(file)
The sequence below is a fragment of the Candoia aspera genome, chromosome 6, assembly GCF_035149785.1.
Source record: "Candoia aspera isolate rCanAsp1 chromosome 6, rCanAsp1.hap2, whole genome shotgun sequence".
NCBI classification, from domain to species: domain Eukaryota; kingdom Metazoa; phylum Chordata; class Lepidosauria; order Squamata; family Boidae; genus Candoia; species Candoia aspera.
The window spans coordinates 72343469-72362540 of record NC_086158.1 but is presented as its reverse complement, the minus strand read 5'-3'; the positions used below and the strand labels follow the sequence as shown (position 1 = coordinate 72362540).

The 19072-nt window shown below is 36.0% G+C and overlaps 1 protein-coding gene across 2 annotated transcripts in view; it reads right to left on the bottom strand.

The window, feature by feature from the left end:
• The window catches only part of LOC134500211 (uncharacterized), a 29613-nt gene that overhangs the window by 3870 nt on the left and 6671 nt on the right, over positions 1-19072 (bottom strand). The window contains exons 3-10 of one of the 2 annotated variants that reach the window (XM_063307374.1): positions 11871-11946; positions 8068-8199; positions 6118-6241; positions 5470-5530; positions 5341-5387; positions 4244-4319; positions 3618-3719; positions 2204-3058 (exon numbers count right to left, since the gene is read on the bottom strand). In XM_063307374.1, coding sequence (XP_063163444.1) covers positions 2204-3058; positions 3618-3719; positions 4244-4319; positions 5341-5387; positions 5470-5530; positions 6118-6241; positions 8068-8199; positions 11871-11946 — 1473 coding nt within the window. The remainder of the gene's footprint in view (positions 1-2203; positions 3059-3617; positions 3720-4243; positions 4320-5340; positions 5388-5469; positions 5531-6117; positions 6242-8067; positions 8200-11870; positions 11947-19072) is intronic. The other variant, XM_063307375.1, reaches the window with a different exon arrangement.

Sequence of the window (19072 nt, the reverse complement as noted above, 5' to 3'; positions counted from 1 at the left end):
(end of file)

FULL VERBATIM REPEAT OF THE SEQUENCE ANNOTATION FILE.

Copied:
The sequence below is a fragment of the Candoia aspera genome, chromosome 6, assembly GCF_035149785.1.
Source record: "Candoia aspera isolate rCanAsp1 chromosome 6, rCanAsp1.hap2, whole genome shotgun sequence".
NCBI classification, from domain to species: domain Eukaryota; kingdom Metazoa; phylum Chordata; class Lepidosauria; order Squamata; family Boidae; genus Candoia; species Candoia aspera.
The window spans coordinates 72343469-72362540 of record NC_086158.1 but is presented as its reverse complement, the minus strand read 5'-3'; the positions used below and the strand labels follow the sequence as shown (position 1 = coordinate 72362540).

The 19072-nt window shown below is 36.0% G+C and overlaps 1 protein-coding gene across 2 annotated transcripts in view; it reads right to left on the bottom strand.

The window, feature by feature from the left end:
• The window catches only part of LOC134500211 (uncharacterized), a 29613-nt gene that overhangs the window by 3870 nt on the left and 6671 nt on the right, over positions 1-19072 (bottom strand). The window contains exons 3-10 of one of the 2 annotated variants that reach the window (XM_063307374.1): positions 11871-11946; positions 8068-8199; positions 6118-6241; positions 5470-5530; positions 5341-5387; positions 4244-4319; positions 3618-3719; positions 2204-3058 (exon numbers count right to left, since the gene is read on the bottom strand). In XM_063307374.1, coding sequence (XP_063163444.1) covers positions 2204-3058; positions 3618-3719; positions 4244-4319; positions 5341-5387; positions 5470-5530; positions 6118-6241; positions 8068-8199; positions 11871-11946 — 1473 coding nt within the window. The remainder of the gene's footprint in view (positions 1-2203; positions 3059-3617; positions 3720-4243; positions 4320-5340; positions 5388-5469; positions 5531-6117; positions 6242-8067; positions 8200-11870; positions 11947-19072) is intronic. The other variant, XM_063307375.1, reaches the window with a different exon arrangement.

Sequence of the window (19072 nt, the reverse complement as noted above, 5' to 3'; positions counted from 1 at the left end):